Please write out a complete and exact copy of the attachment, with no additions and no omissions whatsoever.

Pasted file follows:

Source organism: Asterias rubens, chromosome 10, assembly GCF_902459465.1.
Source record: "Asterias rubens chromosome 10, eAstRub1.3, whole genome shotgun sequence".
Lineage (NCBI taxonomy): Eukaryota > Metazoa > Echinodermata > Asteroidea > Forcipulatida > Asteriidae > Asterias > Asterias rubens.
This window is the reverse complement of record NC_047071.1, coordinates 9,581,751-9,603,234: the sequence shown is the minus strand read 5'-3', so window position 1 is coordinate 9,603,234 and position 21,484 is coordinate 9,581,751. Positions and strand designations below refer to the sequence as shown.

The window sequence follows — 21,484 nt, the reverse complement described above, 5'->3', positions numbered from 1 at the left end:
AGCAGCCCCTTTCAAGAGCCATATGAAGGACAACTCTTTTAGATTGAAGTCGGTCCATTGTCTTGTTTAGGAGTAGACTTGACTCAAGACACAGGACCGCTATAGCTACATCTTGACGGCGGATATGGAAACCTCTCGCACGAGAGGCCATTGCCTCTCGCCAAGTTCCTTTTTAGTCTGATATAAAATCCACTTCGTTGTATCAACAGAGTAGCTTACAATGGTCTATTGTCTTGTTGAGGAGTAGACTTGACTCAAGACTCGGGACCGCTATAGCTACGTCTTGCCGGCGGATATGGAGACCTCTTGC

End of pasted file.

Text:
Source organism: Asterias rubens, chromosome 10, assembly GCF_902459465.1.
Source record: "Asterias rubens chromosome 10, eAstRub1.3, whole genome shotgun sequence".
Lineage (NCBI taxonomy): Eukaryota > Metazoa > Echinodermata > Asteroidea > Forcipulatida > Asteriidae > Asterias > Asterias rubens.
This window is the reverse complement of record NC_047071.1, coordinates 9,581,751-9,603,234: the sequence shown is the minus strand read 5'-3', so window position 1 is coordinate 9,603,234 and position 21,484 is coordinate 9,581,751. Positions and strand designations below refer to the sequence as shown.

The window sequence follows — 21,484 nt, the reverse complement described above, 5'->3', positions numbered from 1 at the left end:
AGCAGCCCCTTTCAAGAGCCATATGAAGGACAACTCTTTTAGATTGAAGTCGGTCCATTGTCTTGTTTAGGAGTAGACTTGACTCAAGACACAGGACCGCTATAGCTACATCTTGACGGCGGATATGGAAACCTCTCGCACGAGAGGCCATTGCCTCTCGCCAAGTTCCTTTTTAGTCTGATATAAAATCCACTTCGTTGTATCAACAGAGTAGCTTACAATGGTCTATTGTCTTGTTGAGGAGTAGACTTGACTCAAGACTCGGGACCGCTATAGCTACGTCTTGCCGGCGGATATGGAGACCTCTTGC